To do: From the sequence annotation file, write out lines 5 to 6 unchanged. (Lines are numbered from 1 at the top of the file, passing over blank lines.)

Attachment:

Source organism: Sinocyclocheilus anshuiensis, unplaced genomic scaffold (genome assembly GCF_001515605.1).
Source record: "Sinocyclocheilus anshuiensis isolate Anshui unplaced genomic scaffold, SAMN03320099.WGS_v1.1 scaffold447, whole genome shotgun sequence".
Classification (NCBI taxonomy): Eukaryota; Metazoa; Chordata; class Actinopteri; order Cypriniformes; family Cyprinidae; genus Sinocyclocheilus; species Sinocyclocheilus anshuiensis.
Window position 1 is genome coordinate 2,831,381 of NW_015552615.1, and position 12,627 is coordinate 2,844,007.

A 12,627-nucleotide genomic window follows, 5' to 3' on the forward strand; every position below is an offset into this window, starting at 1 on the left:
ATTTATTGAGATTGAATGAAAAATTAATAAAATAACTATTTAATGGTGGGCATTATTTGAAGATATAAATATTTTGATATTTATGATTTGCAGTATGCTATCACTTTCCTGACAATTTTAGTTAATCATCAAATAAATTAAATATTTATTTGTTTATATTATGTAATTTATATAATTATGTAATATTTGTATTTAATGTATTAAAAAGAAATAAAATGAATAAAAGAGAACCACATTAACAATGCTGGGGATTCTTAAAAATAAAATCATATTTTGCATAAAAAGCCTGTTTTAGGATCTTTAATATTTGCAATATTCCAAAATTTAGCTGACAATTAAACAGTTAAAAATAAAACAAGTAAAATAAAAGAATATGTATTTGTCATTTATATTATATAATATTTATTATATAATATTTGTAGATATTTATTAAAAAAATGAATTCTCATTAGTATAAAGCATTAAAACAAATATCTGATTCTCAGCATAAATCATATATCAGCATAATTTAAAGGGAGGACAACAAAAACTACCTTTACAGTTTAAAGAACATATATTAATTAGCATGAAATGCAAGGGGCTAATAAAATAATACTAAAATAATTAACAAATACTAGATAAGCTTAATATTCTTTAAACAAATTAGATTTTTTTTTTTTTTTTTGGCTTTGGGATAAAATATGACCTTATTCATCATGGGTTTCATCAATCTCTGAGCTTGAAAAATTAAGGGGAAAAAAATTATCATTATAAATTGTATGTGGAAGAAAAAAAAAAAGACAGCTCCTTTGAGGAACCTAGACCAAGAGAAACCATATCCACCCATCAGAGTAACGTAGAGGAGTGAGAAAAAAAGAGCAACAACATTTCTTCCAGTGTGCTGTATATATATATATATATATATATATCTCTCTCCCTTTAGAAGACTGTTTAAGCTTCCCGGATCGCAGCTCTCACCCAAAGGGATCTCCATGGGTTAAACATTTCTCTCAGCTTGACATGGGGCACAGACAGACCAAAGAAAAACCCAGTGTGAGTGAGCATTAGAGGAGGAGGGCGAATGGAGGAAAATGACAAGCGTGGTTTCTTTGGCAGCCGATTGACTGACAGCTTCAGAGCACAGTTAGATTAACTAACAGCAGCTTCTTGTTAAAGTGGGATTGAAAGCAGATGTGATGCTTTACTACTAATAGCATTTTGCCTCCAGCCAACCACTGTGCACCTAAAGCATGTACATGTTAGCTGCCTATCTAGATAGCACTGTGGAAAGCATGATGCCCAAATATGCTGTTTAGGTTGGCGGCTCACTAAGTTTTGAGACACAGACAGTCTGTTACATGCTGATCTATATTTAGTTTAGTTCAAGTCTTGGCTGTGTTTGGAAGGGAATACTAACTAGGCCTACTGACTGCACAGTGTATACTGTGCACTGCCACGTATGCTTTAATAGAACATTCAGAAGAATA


A 12,627-nucleotide genomic window follows, 5' to 3' on the forward strand; every position below is an offset into this window, starting at 1 on the left:
ATTTATTGAGATTGAATGAAAAATTAATAAAATAACTATTTAATGGTGGGCATTATTTGAAGATATAAATATTTTGATATTTATGATTTGCAGTATGCTATCACTTTCCTGACAATTTTAGTTAATCATCAAATAAATTAAATATTTATTTGTTTATATTATGTAATTTATATAATTATGTAATATTTGTATTTAATGTATTAAAAAGAAATAAAATGAATAAAAGAGAACCACATTAACAATGCTGGGGATTCTTAAAAATAAAATCATATTTTGCATAAAAAGCCTGTTTTAGGATCTTTAATATTTGCAATATTCCAAAATTTAGCTGACAATTAAACAGTTAAAAATAAAACAAGTAAAATAAAAGAATATGTATTTGTCATTTATATTATATAATATTTATTATATAATATTTGTAGATATTTATTAAAAAAATGAATTCTCATTAGTATAAAGCATTAAAACAAATATCTGATTCTCAGCATAAATCATATATCAGCATAATTTAAAGGGAGGACAACAAAAACTACCTTTACAGTTTAAAGAACATATATTAATTAGCATGAAATGCAAGGGGCTAATAAAATAATACTAAAATAATTAACAAATACTAGATAAGCTTAATATTCTTTAAACAAATTAGATTTTTTTTTTTTTTTTTGGCTTTGGGATAAAATATGACCTTATTCATCATGGGTTTCATCAATCTCTGAGCTTGAAAAATTAAGGGGAAAAAAATTATCATTATAAATTGTATGTGGAAGAAAAAAAAAAAGACAGCTCCTTTGAGGAACCTAGACCAAGAGAAACCATATCCACCCATCAGAGTAACGTAGAGGAGTGAGAAAAAAAGAGCAACAACATTTCTTCCAGTGTGCTGTATATATATATATATATATATATATCTCTCTCCCTTTAGAAGACTGTTTAAGCTTCCCGGATCGCAGCTCTCACCCAAAGGGATCTCCATGGGTTAAACATTTCTCTCAGCTTGACATGGGGCACAGACAGACCAAAGAAAAACCCAGTGTGAGTGAGCATTAGAGGAGGAGGGCGAATGGAGGAAAATGACAAGCGTGGTTTCTTTGGCAGCCGATTGACTGACAGCTTCAGAGCACAGTTAGATTAACTAACAGCAGCTTCTTGTTAAAGTGGGATTGAAAGCAGATGTGATGCTTTACTACTAATAGCATTTTGCCTCCAGCCAACCACTGTGCACCTAAAGCATGTACATGTTAGCTGCCTATCTAGATAGCACTGTGGAAAGCATGATGCCCAAATATGCTGTTTAGGTTGGCGGCTCACTAAGTTTTGAGACACAGACAGTCTGTTACATGCTGATCTATATTTAGTTTAGTTCAAGTCTTGGCTGTGTTTGGAAGGGAATACTAACTAGGCCTACTGACTGCACAGTGTATACTGTGCACTGCCACGTATGCTTTAATAGAACATTCAGAAGAATA